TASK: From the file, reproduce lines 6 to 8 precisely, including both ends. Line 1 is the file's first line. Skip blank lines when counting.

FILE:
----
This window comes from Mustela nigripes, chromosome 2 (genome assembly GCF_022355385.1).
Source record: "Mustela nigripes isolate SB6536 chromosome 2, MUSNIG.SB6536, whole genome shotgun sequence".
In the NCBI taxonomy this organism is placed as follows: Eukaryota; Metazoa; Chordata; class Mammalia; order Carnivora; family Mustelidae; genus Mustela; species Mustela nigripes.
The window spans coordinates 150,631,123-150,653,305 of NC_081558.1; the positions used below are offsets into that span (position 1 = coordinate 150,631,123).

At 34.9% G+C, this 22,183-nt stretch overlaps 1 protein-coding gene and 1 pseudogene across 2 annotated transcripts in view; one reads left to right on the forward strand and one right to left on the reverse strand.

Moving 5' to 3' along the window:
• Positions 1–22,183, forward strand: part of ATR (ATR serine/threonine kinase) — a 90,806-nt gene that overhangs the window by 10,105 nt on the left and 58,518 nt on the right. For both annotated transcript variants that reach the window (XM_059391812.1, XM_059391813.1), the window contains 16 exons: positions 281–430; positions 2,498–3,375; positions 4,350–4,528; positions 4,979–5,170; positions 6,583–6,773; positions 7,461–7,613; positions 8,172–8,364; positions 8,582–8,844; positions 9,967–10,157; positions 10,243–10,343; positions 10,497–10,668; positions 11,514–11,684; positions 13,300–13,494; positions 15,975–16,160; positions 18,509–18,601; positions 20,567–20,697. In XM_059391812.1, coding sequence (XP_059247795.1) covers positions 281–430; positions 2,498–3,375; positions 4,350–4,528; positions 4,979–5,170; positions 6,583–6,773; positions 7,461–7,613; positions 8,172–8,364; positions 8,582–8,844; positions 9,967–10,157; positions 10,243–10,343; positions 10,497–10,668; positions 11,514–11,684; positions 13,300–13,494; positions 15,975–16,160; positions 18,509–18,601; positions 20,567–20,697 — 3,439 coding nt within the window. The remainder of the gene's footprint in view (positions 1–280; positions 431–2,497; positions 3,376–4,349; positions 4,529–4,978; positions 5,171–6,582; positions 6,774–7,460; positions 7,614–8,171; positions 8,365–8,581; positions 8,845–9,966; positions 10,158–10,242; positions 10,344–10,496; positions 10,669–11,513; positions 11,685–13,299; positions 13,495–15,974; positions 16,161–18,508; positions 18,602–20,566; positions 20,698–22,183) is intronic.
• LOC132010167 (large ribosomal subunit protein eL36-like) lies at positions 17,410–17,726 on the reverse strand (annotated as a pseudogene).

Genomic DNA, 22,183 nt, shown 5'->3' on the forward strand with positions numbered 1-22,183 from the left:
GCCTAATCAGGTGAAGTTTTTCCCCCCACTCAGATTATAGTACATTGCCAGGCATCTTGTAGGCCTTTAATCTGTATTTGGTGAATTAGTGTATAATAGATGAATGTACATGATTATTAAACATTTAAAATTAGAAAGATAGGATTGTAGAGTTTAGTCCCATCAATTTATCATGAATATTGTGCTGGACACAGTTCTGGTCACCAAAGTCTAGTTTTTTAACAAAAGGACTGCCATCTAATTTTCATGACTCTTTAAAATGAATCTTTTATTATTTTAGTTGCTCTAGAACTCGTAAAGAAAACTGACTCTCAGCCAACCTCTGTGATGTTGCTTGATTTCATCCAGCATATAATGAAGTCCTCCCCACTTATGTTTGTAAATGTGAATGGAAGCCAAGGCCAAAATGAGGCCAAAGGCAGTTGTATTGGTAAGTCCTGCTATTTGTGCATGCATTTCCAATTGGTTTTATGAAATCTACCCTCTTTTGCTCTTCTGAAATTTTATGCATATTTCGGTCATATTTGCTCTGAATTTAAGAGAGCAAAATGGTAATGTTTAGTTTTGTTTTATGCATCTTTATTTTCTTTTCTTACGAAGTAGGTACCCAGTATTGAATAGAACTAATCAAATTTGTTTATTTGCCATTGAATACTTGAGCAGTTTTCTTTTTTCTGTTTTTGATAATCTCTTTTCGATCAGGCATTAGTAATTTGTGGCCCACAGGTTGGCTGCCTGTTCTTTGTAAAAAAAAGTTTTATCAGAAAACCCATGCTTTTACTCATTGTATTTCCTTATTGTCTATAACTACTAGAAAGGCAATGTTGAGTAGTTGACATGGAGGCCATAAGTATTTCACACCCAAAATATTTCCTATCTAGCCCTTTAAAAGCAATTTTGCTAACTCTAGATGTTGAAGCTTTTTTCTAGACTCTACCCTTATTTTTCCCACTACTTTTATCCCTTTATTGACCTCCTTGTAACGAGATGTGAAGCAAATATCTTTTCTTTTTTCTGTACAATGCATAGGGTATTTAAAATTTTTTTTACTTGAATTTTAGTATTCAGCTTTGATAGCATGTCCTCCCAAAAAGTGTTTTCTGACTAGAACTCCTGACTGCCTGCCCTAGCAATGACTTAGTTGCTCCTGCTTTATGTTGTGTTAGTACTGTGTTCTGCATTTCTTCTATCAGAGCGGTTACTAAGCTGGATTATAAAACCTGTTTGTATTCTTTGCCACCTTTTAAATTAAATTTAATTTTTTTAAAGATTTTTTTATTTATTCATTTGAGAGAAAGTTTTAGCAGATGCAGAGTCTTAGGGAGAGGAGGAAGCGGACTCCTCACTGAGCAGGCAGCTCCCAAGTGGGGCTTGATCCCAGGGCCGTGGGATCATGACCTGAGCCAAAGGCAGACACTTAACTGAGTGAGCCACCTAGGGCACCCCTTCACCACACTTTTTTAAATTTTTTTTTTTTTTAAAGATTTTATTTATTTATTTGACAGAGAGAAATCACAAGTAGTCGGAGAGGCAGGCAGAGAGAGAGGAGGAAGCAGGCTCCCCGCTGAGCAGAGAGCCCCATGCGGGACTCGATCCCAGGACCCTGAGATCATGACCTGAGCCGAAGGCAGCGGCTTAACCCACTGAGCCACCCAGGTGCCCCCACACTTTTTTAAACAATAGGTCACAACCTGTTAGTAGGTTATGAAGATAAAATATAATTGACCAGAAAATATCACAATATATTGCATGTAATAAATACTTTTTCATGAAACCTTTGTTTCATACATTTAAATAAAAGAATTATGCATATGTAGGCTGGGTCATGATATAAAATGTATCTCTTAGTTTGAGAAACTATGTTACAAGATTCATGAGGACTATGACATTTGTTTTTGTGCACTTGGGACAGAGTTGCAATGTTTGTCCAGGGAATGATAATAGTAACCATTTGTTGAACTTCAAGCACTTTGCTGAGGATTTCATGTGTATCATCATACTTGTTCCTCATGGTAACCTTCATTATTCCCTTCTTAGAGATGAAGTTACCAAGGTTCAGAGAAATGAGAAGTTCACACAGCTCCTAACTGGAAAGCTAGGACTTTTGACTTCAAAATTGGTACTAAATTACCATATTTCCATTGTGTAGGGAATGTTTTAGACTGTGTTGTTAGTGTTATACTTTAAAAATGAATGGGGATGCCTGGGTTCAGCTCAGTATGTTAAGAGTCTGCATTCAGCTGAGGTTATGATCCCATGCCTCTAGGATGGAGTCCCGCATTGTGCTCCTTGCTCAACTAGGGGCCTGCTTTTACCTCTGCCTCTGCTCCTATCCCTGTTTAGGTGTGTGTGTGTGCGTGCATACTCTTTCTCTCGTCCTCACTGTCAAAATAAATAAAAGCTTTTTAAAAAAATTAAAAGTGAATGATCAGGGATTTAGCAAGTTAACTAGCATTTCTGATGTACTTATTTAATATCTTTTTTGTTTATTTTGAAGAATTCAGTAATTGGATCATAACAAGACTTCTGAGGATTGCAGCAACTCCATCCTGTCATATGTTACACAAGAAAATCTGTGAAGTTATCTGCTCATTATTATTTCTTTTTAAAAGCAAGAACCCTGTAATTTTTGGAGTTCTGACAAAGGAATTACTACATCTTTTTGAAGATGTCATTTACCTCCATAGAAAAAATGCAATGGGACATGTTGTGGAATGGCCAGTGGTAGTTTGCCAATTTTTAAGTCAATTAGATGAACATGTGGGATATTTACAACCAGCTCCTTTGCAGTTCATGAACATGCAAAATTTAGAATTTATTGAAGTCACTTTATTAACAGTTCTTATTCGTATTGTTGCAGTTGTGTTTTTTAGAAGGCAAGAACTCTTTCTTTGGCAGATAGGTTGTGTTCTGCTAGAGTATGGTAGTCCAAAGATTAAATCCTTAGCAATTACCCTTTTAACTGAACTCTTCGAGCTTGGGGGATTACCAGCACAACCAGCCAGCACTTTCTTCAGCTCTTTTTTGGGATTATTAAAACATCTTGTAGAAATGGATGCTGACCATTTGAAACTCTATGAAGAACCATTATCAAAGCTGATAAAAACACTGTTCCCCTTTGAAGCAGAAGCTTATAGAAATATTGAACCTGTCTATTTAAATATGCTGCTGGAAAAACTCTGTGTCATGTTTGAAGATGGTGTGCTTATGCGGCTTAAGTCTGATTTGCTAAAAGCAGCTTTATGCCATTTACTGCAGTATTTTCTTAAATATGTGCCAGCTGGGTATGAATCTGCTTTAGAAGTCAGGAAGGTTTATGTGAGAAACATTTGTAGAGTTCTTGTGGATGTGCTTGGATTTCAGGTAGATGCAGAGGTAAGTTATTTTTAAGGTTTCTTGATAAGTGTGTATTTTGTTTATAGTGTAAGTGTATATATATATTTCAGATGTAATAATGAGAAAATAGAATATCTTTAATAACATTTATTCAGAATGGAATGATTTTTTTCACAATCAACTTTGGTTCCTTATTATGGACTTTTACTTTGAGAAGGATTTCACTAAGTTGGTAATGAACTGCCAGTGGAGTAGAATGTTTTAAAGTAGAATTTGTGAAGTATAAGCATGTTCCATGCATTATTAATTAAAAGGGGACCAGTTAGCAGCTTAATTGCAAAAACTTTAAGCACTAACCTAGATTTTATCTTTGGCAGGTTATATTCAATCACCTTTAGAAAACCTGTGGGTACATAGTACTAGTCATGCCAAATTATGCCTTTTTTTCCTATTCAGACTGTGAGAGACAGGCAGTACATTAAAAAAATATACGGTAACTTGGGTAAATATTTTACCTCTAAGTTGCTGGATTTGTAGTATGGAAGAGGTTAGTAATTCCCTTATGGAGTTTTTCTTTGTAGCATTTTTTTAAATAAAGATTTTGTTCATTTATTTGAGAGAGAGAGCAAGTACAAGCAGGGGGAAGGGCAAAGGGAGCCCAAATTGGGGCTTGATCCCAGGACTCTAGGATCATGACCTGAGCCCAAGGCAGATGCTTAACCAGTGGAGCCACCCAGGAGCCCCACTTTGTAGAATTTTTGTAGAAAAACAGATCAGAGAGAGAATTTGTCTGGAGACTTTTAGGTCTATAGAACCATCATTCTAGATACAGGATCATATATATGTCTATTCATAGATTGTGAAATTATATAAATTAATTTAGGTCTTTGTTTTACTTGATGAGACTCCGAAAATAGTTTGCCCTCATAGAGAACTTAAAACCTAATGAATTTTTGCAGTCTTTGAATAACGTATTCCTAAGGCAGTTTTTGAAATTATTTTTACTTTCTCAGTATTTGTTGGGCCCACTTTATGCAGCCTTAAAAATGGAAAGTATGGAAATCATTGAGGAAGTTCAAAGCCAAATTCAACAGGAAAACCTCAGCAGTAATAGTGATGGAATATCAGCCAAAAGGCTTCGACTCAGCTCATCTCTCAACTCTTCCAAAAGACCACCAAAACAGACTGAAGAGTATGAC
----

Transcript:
Moving 5' to 3' along the window:
• Positions 1–22,183, forward strand: part of ATR (ATR serine/threonine kinase) — a 90,806-nt gene that overhangs the window by 10,105 nt on the left and 58,518 nt on the right. For both annotated transcript variants that reach the window (XM_059391812.1, XM_059391813.1), the window contains 16 exons: positions 281–430; positions 2,498–3,375; positions 4,350–4,528; positions 4,979–5,170; positions 6,583–6,773; positions 7,461–7,613; positions 8,172–8,364; positions 8,582–8,844; positions 9,967–10,157; positions 10,243–10,343; positions 10,497–10,668; positions 11,514–11,684; positions 13,300–13,494; positions 15,975–16,160; positions 18,509–18,601; positions 20,567–20,697. In XM_059391812.1, coding sequence (XP_059247795.1) covers positions 281–430; positions 2,498–3,375; positions 4,350–4,528; positions 4,979–5,170; positions 6,583–6,773; positions 7,461–7,613; positions 8,172–8,364; positions 8,582–8,844; positions 9,967–10,157; positions 10,243–10,343; positions 10,497–10,668; positions 11,514–11,684; positions 13,300–13,494; positions 15,975–16,160; positions 18,509–18,601; positions 20,567–20,697 — 3,439 coding nt within the window. The remainder of the gene's footprint in view (positions 1–280; positions 431–2,497; positions 3,376–4,349; positions 4,529–4,978; positions 5,171–6,582; positions 6,774–7,460; positions 7,614–8,171; positions 8,365–8,581; positions 8,845–9,966; positions 10,158–10,242; positions 10,344–10,496; positions 10,669–11,513; positions 11,685–13,299; positions 13,495–15,974; positions 16,161–18,508; positions 18,602–20,566; positions 20,698–22,183) is intronic.
• LOC132010167 (large ribosomal subunit protein eL36-like) lies at positions 17,410–17,726 on the reverse strand (annotated as a pseudogene).